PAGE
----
It makes no sense to close this service – and leave the East Midlands as the only region in the country without a children’s heart surgery unit – when Glenfield’s outcomes are so good, and improving.
Closing the unit would also affect our brilliant Extra Corporeal Membrane Oxygenation (ECMO) service, which is the largest not just in Britain but all of Europe. (Liz Kendall, MP)

And here.


Petition here.

And here.

And here:

Thank you.


Brocks Hill

We went to Brocks Hill Country Park today.

It was a warm summer’s day, and we enjoyed rambling along the paths, looking at the flowers, trees and bees.

There is a pretty cool den-building area with spruce trees, lots of sticks and small logs.

There are lots of shaded areas, and two play areas. The visitor centre is also quite interesting, but we didn’t go in today.

Definitely worth a visit. Check their website for more information on the summer activities.


Useful Websites.

This is a short list of websites we love. It is by no means complete, and we will be adding to it as well.


Daily Tips to practice Arabic with your Kids -Part 1!online-pycraft-enrollment/cee5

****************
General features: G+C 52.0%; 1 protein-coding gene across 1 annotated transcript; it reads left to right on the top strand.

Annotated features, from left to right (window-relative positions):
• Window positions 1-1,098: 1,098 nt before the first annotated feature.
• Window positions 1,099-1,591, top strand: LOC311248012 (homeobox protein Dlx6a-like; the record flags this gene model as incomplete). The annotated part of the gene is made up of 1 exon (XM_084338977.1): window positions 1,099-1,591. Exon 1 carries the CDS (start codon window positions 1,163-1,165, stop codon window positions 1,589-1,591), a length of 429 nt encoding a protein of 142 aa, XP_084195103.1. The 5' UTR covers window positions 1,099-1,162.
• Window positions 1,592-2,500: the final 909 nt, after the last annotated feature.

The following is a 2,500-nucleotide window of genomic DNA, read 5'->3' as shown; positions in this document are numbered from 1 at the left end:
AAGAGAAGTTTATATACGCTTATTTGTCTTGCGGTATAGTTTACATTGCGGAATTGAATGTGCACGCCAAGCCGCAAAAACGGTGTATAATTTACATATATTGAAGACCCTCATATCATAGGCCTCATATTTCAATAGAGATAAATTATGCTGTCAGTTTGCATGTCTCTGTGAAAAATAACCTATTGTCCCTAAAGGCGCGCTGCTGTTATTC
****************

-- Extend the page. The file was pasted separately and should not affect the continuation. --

How to Educate Your Elementary Children At Home

The Art of Taking Notes

Disclaimer – we are not responsible for content on other websites. We are not affiliated with any website.

Family Camping. U1

Last week I went camping with my family to Williowbrook farm in Oxford. Willowbrook is an organic farm, and they have chickens, sheep, a horse, geese and soon turkeys, amongst other animals.

I have been camping before with my scout group- but it was a interesting experience to go with my family. I really enjoyed it. I’m quite ok with sleeping on the ground. Like I said to Mum, the first night is the worst. You get used to it. Or it may just be that I like my sleep, and I could sleep with a stone as a pillow. That’s what Mum tells me, anyway. Especially when I slept through the heat which drove everyone out of their tents by 9 am. Aahhh well, what can I say?

The only downside for me is that I’m afraid of animals so it was a bit different for me to go places with complete comfort, especially the trip to the bathroom because to reach it you have to pass through the horse pen (a very friendly horse might I add) who loved to be petted and fed. That was a very unique experience for me.

We also had a camp fire which took a lot of effort to start because of the wind. U2suggested laying the logs ‘Japanese style’ whatever that may be. It didn’t work.

We pitched two tents, one for my sisters and me and the other for my parents and brothers. The nights were cold, and days really hot. We had the beginnings of the heatwave while we were there.

Overall it was a really fun trip and I recommend people who haven’t gone camping to give it a try. Willowbrook sell a variety of meat products and you could have a lovely barbecue right there on the farm.

Till next time – cya!